Bahrain government to compensate families for protester deaths

[JURIST] The Bahrain government on Tuesday announced that it would pay $2.6 million in restitution to the families of protesters killed in pro-democracy protests last year. The government said that the compensation was to comply with the recommendations [Reuters report] of the Bahrain Independent Commission of Inquiry (BICI) [official website], which suggested in its report [JURIST report] last year that the government "compensate and provide remedies for the families of the deceased victims in a manner that is commensurate with the gravity of their loss." The government reported that each person would receive approximately $153,000, but no list of families was released. The report, issued in November 2011, concluded that Bahrain authorities had used excessive force and tortured detainees involved in the pro-democracy demonstrations earlier that year. The report also recommended that the government compensate victims of torture and ill-treatment.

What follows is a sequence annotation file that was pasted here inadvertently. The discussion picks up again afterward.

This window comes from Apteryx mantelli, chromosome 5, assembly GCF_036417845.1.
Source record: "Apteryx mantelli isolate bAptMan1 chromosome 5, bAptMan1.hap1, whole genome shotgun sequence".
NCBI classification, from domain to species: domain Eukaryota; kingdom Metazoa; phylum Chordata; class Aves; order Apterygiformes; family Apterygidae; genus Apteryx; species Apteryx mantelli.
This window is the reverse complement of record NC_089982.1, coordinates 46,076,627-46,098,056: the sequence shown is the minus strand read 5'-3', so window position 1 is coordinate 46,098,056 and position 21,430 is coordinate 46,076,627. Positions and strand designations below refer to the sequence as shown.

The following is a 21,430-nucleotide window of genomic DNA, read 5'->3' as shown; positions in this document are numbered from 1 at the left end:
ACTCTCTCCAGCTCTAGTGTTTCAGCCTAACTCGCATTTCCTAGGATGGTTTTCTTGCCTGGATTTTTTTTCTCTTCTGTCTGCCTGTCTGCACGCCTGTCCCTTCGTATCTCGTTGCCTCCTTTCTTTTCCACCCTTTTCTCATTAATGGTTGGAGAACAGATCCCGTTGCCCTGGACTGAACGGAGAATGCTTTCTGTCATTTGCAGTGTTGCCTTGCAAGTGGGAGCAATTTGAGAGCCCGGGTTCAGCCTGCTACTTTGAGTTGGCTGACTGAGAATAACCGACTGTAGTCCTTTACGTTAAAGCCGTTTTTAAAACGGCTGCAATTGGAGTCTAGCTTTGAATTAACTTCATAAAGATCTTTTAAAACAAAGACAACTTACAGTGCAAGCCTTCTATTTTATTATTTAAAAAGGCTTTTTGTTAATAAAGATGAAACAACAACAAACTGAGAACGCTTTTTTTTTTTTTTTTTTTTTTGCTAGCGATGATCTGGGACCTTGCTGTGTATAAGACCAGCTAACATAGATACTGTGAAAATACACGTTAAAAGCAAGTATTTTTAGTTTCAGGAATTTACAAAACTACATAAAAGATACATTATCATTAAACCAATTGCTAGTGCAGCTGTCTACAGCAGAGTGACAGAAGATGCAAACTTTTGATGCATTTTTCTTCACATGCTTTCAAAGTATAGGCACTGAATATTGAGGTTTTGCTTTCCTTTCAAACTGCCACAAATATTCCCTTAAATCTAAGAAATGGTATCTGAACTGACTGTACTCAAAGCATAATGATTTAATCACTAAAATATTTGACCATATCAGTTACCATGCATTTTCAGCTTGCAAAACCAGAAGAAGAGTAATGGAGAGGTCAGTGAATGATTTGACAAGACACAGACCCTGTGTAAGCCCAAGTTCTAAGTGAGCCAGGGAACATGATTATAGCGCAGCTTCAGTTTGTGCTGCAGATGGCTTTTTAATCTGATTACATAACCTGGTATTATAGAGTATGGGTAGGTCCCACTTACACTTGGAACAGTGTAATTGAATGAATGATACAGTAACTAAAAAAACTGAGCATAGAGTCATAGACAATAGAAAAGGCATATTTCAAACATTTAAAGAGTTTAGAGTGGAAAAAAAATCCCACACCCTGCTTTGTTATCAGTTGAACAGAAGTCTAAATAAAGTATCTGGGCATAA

In April Amnesty International (AI) [advocacy website] criticized Bahrain [JURIST report] for continued human rights violations, noting that Bahrain's reform efforts following the BICI report had failed to alleviate human rights abuses in the country. In November Bahraini King Hamad bin Isa Al Khalifa ordered a special commission [JURIST report] to investigate the BICI report which concluded that Bahraini authorities used excessive force and to make recommendations. The Bahrain government admitted the use of excessive force [JURIST report] in the protests. This admission, which was made in anticipation of the independent BICI report, was a reversal of the government's previous defense of its actions [CNN report] during the protests. In June, Khalifa announced that an independent commission would investigate human rights violations [JURIST report] related to the pro-democracy protests.

 

About Paper Chase

Paper Chase is JURIST's real-time legal news service, powered by a team of 30 law student reporters and editors led by law professor Bernard Hibbitts at the University of Pittsburgh School of Law. As an educational service, Paper Chase is dedicated to presenting important legal news and materials rapidly, objectively and intelligibly in an accessible format.

© Copyright JURIST Legal News and Research Services, Inc., 2013.